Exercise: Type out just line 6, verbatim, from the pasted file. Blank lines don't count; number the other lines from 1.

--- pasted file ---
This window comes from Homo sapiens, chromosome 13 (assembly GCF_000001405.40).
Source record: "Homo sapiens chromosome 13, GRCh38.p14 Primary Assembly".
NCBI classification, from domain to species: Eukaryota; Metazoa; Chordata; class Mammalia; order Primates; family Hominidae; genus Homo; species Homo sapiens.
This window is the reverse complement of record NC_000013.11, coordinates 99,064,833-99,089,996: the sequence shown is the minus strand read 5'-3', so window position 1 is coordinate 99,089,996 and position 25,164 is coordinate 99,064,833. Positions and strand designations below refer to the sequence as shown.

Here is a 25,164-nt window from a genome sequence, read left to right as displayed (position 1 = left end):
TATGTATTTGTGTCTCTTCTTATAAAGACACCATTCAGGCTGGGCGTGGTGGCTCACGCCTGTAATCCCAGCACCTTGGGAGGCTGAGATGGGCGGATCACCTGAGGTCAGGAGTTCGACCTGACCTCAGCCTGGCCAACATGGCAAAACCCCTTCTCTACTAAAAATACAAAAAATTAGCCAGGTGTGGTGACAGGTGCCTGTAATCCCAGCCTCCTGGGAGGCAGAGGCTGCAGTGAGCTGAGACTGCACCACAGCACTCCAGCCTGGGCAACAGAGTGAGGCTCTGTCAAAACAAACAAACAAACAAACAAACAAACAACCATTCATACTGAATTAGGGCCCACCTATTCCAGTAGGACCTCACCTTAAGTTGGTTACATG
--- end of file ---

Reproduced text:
TATGTATTTGTGTCTCTTCTTATAAAGACACCATTCAGGCTGGGCGTGGTGGCTCACGCCTGTAATCCCAGCACCTTGGGAGGCTGAGATGGGCGGATCACCTGAGGTCAGGAGTTCGACCTGACCTCAGCCTGGCCAACATGGCAAAACCCCTTCTCTACTAAAAATACAAAAAATTAGCCAGGTGTGGTGACAGGTGCCTGTAATCCCAGCCTCCTGGGAGGCAGAGGCTGCAGTGAGCTGAGACTGCACCACAGCACTCCAGCCTGGGCAACAGAGTGAGGCTCTGTCAAAACAAACAAACAAACAAACAAACAAACAACCATTCATACTGAATTAGGGCCCACCTATTCCAGTAGGACCTCACCTTAAGTTGGTTACATG